What to Expect from a Penile and Testicular Exam

What to expect from a penile and testicular exam

A physical examination of the genitals is necessary for many reasons. First, it allows us to check if there are any problems with the organs or tissues.

Second, it gives us an opportunity to detect possible diseases such as cancer or sexually transmitted infections (STIs). Third, it helps prevent unwanted pregnancies. Fourth, it may help diagnose certain health issues like diabetes or high blood pressure. Finally, it provides us with information on how well the body functions.

When should you perform a physical exam?

The answer to this question depends on several factors including: Your age; Your gender; Whether you have had sexual activity recently; Whether you smoke or drink alcohol; And whether you exercise regularly. Some of these things are not related to your health but rather lifestyle choices that may affect your health later in life. For example, smoking increases the risk of developing lung cancer. Therefore, it would be wise to quit before having a physical exam. On the other hand, if you smoke and don’t want to stop, then you might benefit from a physical exam.

Some people believe that they should get a physical exam every time they go out in public. However, this isn’t necessarily true because some health risks can only occur during specific periods of your life or when certain exposures happen.

While it is true that some risks can take years before showing any symptoms, these are not common. Instead of worrying about dying from something you did in the past, it would be better to simply go get a physical.

Benefits of regular physical exams

There are several benefits of getting a physical every once in a while. The first is that it allows us to detect many medical conditions early on.

This decreases the risk of death, complications, and hospitalization. Second, it allows us to provide you with preventative measures before the problem gets worse. This may help decrease health risks later in life. Third, it allows your loved ones to know that you are healthy, which could potentially save their lives if they were depending on you. Lastly, it gives you a peace of mind knowing that everything is working well in your body.

When should you get a physical?

Most people believe that unless they are sick or have symptoms, they shouldn’t get a physical. This is untrue because not all risk factors can be detected without an examination. Some of these risks include age, smoking, family history, and whether or not you use alcohol or drugs. You should probably start getting a physical at a young age (like late teens) and continue the rest of your life. The reason is because many conditions become more apparent as we age. This is why it is important to have preventative measures done at a younger age.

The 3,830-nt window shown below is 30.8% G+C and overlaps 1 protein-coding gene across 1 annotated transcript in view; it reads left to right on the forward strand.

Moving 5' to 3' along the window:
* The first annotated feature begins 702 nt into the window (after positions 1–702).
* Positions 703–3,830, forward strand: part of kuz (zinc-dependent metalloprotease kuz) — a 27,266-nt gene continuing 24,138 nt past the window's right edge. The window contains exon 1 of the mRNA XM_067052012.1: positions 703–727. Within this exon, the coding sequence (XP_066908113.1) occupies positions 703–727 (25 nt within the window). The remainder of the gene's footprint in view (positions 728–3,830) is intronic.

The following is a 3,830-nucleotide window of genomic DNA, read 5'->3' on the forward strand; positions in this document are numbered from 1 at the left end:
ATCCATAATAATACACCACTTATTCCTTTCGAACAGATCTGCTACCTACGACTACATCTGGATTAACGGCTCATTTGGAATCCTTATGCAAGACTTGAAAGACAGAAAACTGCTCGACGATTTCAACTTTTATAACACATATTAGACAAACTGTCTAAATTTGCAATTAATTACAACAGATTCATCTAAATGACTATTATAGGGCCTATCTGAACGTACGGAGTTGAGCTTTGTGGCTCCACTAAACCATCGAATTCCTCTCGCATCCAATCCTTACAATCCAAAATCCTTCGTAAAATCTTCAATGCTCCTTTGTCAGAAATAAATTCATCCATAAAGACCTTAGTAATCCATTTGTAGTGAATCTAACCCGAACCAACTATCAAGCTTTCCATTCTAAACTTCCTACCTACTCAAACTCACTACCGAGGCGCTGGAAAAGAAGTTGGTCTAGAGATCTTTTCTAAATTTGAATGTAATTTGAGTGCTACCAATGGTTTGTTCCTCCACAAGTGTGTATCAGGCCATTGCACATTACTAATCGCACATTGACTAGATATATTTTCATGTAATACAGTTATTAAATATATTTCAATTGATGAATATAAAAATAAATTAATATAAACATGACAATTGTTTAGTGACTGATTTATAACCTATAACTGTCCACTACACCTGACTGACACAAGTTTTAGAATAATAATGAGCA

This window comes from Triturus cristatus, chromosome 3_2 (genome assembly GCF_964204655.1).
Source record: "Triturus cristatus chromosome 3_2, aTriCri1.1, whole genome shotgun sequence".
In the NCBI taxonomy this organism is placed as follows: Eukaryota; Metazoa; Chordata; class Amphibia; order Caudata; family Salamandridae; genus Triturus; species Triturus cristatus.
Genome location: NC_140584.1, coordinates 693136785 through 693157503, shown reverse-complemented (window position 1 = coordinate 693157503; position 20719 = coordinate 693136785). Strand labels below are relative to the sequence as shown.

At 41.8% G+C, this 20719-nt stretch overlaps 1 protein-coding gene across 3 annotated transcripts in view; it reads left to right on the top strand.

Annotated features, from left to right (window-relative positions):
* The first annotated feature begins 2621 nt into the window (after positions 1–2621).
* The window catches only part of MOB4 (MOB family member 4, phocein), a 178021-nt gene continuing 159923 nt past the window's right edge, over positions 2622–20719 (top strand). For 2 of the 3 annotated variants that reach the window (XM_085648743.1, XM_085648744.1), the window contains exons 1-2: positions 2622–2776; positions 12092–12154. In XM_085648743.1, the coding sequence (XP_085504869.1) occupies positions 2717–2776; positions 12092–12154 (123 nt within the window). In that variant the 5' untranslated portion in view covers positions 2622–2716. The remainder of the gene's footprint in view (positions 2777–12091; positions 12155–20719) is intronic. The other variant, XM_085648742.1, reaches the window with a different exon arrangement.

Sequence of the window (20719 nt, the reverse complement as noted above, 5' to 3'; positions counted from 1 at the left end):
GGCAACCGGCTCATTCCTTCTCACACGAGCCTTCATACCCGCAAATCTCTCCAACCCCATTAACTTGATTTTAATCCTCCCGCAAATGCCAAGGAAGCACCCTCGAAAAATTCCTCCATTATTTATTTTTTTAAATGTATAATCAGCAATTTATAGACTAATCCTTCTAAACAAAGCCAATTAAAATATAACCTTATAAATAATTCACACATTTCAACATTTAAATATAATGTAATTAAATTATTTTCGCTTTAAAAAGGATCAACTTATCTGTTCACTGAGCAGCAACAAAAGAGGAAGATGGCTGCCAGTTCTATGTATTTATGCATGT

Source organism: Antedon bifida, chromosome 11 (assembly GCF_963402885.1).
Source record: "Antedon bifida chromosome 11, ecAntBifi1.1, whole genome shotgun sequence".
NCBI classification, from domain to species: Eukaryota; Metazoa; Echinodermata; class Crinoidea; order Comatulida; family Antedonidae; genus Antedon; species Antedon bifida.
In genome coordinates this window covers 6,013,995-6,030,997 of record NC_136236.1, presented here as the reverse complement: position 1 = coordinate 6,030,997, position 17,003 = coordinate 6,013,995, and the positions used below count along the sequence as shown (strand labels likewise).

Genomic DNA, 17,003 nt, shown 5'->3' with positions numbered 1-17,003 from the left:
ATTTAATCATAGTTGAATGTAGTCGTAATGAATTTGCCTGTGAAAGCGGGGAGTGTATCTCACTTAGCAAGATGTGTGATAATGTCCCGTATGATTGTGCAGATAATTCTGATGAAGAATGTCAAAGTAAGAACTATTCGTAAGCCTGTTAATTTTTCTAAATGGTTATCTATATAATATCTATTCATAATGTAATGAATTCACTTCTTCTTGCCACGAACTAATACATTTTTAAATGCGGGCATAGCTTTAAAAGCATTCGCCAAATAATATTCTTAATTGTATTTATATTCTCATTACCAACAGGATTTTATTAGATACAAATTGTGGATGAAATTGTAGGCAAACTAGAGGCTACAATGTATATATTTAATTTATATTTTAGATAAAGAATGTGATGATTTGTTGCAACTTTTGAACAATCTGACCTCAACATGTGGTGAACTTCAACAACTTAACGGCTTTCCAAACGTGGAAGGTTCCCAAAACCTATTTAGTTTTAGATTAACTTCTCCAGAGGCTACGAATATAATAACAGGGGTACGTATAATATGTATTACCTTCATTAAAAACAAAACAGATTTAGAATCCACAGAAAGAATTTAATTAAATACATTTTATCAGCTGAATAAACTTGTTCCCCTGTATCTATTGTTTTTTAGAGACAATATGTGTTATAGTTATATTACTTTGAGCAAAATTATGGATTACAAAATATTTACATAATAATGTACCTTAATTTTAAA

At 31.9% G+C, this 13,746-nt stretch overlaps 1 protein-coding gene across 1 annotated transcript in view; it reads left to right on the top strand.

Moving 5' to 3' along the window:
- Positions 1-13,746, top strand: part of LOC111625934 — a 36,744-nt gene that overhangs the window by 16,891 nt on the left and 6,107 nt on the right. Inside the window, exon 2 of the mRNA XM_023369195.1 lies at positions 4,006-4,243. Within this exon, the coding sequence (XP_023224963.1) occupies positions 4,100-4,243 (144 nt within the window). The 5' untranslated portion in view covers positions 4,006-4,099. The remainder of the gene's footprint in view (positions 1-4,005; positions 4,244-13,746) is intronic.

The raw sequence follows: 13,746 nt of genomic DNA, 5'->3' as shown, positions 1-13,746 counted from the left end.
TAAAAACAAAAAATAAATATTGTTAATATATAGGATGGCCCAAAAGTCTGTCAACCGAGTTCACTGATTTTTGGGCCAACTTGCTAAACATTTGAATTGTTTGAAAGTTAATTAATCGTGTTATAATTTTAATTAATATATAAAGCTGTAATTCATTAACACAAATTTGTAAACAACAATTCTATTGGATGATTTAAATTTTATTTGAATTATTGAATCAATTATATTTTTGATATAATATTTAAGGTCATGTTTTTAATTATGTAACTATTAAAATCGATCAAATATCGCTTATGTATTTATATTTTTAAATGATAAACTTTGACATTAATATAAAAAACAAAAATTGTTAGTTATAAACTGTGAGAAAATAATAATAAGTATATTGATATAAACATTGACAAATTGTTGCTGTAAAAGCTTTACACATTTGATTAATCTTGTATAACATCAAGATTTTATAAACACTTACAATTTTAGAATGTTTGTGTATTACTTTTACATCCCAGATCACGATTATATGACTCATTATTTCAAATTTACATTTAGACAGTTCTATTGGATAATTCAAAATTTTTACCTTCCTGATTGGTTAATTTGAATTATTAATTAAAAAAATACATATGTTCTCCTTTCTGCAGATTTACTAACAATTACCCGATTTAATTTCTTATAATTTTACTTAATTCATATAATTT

When should you get a physical if you are a teen or in your 20’s?

If you are a teenager or in your early 20’s, then there are several risk factors that we look for during an examination. Some of these factors include whether or not you have started puberty, whether you have had any drinks or tried any drugs, whether you have been smoking or using nicotine products, whether you are sexually active, whether you have any major complaints (like severe headache), and whether there is a history of certain health conditions in your family.

The reason why we ask these questions is because if you have been engaging in high risk activities, then we may provide you with referrals and advice to stop. If you have certain high risk factors, then we may schedule more tests to be performed to ensure that you are healthy.

For instance, if you had five drinks last night and have a belly ache, it would not be a bad idea to get a blood alcohol test.

As you get older and approach 30, we start to focus on modifiable health habits that could potentially reduce the quality of your life. This may include things like tobacco, alcohol, drug use, and obesity.

It is never too late to start improving your health habits. Some of the tests that we recommend may include skin tags or moles check, body mass index measurement, alcohol screening, or a cholesterol test.

What if I’m older than 30?

Whenever you visit the doctor’s office, it is common to be fearful and anxious about what could potentially be wrong with you. It is important to remember that doctors see people everyday who are in much worst shape than you are. If you have a fear of hospitals and doctors, then you are not alone. Many people feel this way when they visit their physician for the first time. This anxiety can be especially true if you are an adult and older.

Sources & references used in this article:

The adolescent male genital examination. What’s normal and what’s not by WP Adelman, A Joffe – Contemporary Pediatrics, 1999 – go.gale.com

Caring for the uncircumcised penis: what parents (and you) need to know by CJ Camille, RL Kuo, JS Wiener – CONTEMPORARY PEDIATRICS …, 2002 – cirp.org

Making the most of the adolescent male health visit: part 2: the physical exam by AV Marcell – Contemporary Pediatrics, 2006 – go.gale.com

Revisiting the adolescent male genital examination by T GREGORY – Patient Care, 2000 – go.gale.com

Sexual abuse: When to suspect it, how to assess for it by MR Leder, JR Knight, SJ Emans – Contemporary Pediatrics, 2001 – search.proquest.com

Frequently Asked Questions About Testicular Cancer by P Johanson – 2007 – books.google.com

Effect of developmental status on the approach to physical examination by PS Algranati – Pediatric Clinics of North America, 1998 – Elsevier

Testis size, ovulation rate, and breast cancer by RV Short – One medicine, 1984 – Springer